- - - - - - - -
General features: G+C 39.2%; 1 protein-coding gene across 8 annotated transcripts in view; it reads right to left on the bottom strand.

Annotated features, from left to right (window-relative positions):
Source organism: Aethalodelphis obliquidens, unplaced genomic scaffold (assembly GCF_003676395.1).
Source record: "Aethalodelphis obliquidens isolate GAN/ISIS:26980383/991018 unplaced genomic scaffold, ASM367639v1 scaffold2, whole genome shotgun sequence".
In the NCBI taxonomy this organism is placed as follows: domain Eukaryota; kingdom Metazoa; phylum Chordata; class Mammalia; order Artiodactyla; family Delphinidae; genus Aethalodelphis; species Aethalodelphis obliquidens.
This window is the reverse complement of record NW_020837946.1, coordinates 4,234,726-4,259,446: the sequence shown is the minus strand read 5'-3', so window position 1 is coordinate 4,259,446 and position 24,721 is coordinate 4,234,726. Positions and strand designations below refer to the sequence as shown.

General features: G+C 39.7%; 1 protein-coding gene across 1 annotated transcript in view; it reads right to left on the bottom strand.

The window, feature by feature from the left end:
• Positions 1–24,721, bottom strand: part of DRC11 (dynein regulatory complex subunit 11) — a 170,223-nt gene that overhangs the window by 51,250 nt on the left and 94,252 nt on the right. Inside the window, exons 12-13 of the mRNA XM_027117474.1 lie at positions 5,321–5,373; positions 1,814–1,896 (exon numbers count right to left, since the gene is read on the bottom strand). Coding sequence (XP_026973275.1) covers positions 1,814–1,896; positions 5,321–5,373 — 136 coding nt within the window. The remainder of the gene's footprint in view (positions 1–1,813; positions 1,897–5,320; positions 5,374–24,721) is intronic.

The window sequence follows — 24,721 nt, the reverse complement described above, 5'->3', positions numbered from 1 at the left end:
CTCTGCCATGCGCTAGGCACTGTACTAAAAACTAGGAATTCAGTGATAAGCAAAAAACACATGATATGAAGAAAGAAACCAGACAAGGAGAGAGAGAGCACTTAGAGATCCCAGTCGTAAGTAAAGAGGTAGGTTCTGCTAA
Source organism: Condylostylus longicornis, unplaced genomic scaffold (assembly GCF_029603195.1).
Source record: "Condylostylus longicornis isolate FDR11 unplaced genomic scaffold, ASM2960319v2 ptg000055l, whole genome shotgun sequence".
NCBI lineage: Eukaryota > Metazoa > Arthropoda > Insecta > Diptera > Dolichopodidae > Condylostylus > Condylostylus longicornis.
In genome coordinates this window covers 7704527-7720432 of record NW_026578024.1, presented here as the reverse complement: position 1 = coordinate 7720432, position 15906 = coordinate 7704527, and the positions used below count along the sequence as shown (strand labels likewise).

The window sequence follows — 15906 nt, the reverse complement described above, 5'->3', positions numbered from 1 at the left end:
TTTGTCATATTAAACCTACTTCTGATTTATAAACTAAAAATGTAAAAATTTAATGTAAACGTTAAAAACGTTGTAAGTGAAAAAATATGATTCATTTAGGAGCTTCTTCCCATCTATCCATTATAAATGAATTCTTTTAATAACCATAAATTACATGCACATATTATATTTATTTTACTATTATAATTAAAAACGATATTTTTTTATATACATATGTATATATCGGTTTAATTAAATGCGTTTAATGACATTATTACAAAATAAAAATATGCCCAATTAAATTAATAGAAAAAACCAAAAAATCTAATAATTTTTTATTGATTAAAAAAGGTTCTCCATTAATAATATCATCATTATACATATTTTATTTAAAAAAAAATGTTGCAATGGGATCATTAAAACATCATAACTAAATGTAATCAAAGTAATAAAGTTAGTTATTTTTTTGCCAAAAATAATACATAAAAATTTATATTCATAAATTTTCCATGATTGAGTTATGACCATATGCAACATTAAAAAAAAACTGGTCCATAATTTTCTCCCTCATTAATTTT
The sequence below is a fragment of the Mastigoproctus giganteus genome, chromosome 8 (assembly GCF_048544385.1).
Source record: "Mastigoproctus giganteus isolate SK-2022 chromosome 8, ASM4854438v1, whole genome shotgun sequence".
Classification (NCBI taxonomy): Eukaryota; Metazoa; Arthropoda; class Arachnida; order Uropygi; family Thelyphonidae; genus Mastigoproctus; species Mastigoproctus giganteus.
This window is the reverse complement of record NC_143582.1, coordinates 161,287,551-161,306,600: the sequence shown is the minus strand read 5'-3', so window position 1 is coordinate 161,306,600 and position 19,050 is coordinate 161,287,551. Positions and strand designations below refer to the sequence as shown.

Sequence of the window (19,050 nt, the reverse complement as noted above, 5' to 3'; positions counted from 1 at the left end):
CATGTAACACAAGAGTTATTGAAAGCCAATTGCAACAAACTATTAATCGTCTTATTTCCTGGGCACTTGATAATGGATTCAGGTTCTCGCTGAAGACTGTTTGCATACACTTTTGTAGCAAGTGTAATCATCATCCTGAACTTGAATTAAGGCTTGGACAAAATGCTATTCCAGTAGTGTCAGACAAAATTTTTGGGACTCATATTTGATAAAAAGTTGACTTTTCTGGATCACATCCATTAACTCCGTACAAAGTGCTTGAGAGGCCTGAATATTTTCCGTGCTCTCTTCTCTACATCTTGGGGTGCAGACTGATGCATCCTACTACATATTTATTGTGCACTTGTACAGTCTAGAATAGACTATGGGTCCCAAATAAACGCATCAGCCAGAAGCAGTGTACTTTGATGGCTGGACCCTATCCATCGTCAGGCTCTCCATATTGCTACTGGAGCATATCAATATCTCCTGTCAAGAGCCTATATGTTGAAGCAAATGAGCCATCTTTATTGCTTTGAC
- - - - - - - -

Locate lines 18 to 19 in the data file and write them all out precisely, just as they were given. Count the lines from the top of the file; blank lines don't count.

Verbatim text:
The sequence below is a fragment of the Mastigoproctus giganteus genome, chromosome 8 (assembly GCF_048544385.1).
Source record: "Mastigoproctus giganteus isolate SK-2022 chromosome 8, ASM4854438v1, whole genome shotgun sequence".